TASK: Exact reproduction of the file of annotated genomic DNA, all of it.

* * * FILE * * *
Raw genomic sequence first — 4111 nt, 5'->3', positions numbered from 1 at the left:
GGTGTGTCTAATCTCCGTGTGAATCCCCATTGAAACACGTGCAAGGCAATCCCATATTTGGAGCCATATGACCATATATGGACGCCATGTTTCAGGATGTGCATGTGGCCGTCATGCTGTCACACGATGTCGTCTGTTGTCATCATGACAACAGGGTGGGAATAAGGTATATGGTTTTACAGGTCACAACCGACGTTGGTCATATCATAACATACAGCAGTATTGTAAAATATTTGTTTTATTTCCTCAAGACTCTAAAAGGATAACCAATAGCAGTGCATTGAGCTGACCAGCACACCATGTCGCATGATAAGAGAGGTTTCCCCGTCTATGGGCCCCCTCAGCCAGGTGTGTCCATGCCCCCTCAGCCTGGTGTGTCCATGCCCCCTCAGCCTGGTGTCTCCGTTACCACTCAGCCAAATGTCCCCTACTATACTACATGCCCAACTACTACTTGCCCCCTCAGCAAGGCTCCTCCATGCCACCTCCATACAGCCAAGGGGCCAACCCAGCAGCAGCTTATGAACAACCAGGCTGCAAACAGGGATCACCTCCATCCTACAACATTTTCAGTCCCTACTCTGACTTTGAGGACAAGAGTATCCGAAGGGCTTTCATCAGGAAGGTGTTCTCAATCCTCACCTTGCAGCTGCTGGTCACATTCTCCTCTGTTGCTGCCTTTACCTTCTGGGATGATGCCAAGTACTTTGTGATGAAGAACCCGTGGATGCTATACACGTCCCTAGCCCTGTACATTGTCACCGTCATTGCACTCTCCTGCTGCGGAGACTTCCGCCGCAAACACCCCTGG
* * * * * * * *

Raw genomic sequence first — 4111 nt, 5'->3', positions numbered from 1 at the left:
GGTGTGTCTAATCTCCGTGTGAATCCCCATTGAAACACGTGCAAGGCAATCCCATATTTGGAGCCATATGACCATATATGGACGCCATGTTTCAGGATGTGCATGTGGCCGTCATGCTGTCACACGATGTCGTCTGTTGTCATCATGACAACAGGGTGGGAATAAGGTATATGGTTTTACAGGTCACAACCGACGTTGGTCATATCATAACATACAGCAGTATTGTAAAATATTTGTTTTATTTCCTCAAGACTCTAAAAGGATAACCAATAGCAGTGCATTGAGCTGACCAGCACACCATGTCGCATGATAAGAGAGGTTTCCCCGTCTATGGGCCCCCTCAGCCAGGTGTGTCCATGCCCCCTCAGCCTGGTGTGTCCATGCCCCCTCAGCCTGGTGTCTCCGTTACCACTCAGCCAAATGTCCCCTACTATACTACATGCCCAACTACTACTTGCCCCCTCAGCAAGGCTCCTCCATGCCACCTCCATACAGCCAAGGGGCCAACCCAGCAGCAGCTTATGAACAACCAGGCTGCAAACAGGGATCACCTCCATCCTACAACATTTTCAGTCCCTACTCTGACTTTGAGGACAAGAGTATCCGAAGGGCTTTCATCAGGAAGGTGTTCTCAATCCTCACCTTGCAGCTGCTGGTCACATTCTCCTCTGTTGCTGCCTTTACCTTCTGGGATGATGCCAAGTACTTTGTGATGAAGAACCCGTGGATGCTATACACGTCCCTAGCCCTGTACATTGTCACCGTCATTGCACTCTCCTGCTGCGGAGACTTCCGCCGCAAACACCCCTGG